16

Just holding their hand and gently saying "no" achieves precisely nothing if they're ignoring you. Remember that the risk is the TV falling on them, which is potentially fatal. You wouldn't simply hold their hand and gently say "no" if the risk was burning or electrocution. So the rule is "don't touch the TV" on the same ...


16

Someone will probably comment that ODD and ADHD can't be diagnosed reliably in a preschooler. Not only is that unhelpful, it's also untrue. I can't speak to your child's ADHD, but it sure sounds like they have ODD. What can you do? It's hard to say, because you don't mention everything that you do try before the tantrums erupt. You don't say what kind of ...


12

This event has brought us to the point where we can only think of some kind of "trigger event", to associate with the misbehaviour, such as physically breaking the DS in front of him. [...] We can't do much more than give them a smack and send them back to bed. I strongly recommend not to "give them a smack" (physical punishment is ...


10

Three strict rules --for me, not the kids --help me establish effective consequences with my children: Always make sure the consequence is directly and proportionally related to the misbehavior: If the child is misbehaving at the dinner table, the consequence could be that this meal ends early, even if they haven't eaten. But it wouldn't be losing tomorrow'...


9

Why not simply tell him the true reason? "You shouldn't damage the thing because it isn't yours." Because it is the correct and logical answer, this one is more likely to work than the others and get the kid to learn something useful. Then you could explain using simple examples: "If you have a toy you don't like, maybe you want to break it or ...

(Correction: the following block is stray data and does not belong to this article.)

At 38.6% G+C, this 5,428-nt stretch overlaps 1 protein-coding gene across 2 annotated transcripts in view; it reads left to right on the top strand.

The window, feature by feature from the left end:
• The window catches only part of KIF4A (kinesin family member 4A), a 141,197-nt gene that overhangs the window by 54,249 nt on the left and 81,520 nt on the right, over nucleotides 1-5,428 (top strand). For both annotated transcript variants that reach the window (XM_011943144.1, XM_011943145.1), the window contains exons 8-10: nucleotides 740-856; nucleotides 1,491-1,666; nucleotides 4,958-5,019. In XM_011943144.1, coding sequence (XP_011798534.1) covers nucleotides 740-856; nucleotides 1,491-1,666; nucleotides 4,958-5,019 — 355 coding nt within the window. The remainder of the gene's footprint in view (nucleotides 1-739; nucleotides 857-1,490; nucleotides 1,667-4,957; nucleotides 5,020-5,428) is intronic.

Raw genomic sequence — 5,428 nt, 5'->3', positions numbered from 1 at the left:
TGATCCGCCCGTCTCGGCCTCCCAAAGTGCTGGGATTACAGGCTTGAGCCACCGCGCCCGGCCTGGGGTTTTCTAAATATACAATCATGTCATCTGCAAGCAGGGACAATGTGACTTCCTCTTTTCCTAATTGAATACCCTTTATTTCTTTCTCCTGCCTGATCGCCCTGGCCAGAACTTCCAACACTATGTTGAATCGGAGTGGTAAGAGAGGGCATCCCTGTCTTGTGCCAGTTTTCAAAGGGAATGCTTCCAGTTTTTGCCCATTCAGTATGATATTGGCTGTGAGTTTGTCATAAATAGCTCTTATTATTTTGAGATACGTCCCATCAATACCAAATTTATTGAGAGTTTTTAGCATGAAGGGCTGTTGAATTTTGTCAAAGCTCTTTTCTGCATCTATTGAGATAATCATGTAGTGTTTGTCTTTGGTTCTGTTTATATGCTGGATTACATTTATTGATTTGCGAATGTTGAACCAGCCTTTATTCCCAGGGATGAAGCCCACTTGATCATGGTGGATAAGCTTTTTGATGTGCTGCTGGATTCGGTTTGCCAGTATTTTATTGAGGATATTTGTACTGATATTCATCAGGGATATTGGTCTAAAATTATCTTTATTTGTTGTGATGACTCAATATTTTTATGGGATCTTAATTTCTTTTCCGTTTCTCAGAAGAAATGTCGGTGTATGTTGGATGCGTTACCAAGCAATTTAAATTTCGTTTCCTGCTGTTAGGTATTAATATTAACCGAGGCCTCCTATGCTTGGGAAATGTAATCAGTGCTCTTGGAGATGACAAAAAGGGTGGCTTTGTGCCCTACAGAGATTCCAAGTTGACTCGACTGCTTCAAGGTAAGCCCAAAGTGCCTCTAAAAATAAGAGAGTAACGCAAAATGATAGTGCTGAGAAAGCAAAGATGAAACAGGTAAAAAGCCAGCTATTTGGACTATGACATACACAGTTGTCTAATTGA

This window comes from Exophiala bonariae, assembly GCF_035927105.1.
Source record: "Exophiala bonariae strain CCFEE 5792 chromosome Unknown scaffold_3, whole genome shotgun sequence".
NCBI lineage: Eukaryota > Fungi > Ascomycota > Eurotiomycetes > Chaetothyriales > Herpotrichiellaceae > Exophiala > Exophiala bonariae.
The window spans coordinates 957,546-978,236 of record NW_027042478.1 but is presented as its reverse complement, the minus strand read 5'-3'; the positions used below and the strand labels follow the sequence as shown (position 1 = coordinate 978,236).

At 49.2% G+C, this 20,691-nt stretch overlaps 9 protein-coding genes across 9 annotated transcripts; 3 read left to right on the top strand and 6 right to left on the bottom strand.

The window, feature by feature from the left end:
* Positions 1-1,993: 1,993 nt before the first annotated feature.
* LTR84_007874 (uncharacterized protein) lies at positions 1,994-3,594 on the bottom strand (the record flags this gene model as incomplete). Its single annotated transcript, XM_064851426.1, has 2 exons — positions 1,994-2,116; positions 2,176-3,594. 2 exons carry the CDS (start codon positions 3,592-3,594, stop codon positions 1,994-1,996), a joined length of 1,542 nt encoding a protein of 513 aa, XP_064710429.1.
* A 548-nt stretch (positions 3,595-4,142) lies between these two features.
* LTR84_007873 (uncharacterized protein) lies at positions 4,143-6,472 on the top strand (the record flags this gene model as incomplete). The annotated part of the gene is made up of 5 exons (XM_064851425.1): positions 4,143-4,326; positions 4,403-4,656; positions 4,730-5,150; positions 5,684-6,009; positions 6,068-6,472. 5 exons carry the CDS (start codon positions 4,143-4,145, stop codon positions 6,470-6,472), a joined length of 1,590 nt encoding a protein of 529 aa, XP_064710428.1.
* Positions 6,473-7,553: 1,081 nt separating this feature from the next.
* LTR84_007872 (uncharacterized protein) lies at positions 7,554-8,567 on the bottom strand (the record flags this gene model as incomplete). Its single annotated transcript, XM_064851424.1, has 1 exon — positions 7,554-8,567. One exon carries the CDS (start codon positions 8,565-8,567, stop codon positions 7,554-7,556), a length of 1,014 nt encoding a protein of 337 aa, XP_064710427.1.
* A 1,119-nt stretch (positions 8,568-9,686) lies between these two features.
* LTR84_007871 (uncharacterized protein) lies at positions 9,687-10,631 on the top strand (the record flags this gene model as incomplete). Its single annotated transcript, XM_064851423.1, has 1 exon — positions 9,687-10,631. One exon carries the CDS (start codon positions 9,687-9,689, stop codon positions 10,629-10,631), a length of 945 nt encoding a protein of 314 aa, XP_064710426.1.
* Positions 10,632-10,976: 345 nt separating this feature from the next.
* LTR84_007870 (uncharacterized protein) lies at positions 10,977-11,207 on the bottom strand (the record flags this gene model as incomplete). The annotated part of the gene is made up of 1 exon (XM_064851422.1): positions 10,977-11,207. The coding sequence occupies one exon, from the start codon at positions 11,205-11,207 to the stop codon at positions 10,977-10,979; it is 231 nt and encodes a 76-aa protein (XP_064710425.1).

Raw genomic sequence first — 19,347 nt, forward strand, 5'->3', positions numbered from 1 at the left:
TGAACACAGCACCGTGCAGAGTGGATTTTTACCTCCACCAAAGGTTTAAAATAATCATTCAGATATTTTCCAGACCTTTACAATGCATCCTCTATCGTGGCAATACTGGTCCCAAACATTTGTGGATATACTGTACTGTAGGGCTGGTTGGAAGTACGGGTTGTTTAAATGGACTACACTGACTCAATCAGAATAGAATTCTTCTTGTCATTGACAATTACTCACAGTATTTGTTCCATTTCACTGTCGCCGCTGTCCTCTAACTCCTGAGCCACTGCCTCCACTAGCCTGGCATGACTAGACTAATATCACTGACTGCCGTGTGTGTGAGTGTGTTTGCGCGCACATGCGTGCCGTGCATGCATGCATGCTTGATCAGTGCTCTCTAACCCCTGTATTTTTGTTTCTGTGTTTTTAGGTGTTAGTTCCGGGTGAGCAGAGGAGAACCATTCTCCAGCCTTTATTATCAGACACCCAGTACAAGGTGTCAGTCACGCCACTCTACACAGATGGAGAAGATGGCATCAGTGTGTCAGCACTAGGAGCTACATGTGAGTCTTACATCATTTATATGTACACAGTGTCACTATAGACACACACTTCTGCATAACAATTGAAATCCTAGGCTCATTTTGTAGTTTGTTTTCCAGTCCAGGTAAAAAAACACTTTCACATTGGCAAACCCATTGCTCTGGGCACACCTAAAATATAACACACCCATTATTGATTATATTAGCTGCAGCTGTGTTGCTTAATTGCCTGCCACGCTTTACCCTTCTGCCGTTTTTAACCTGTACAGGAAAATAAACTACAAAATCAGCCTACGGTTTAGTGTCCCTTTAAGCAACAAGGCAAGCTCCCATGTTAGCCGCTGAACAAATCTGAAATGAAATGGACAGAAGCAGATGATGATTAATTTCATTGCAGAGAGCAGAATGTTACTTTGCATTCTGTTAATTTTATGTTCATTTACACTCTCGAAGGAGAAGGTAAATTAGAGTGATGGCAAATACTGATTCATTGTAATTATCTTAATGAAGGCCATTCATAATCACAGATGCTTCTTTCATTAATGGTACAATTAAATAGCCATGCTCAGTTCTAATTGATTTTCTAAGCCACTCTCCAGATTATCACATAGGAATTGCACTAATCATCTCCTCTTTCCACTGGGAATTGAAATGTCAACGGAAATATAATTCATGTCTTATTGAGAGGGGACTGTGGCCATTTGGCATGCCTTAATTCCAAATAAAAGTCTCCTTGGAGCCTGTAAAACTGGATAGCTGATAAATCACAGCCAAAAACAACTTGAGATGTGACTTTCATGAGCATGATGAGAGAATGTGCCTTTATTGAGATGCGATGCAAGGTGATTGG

9

I don't know you, so this may be off the mark, but could it be that breaking the rules, drawing on the carpet etc, is the thing that finally gets your attention, and interrupts whatever chores you've been doing? Children need our attention, and will usually do what it takes to fulfil that need. To avoid undesirable behaviour, it is preferable to make sure ...


8

I share your view on what fosters a healthy relationship to food. I would not tolerate that someone treated my kids the way you describe. I understand that you are providing for your extended family. I do not find it unreasonable to condition this financial support on their respect for your parenting preferences. I do not, however, share your view that a ...


8

First, those are some really harsh punishments. Punishment rarely works, and now that you've seen for yourself that it doesn't with your kids, please stop. I don't know if there's a good English term, but you've reached what pedagogues in Sweden call the method ceiling, we're your current methods are no longer working. At this point we usually escalate our ...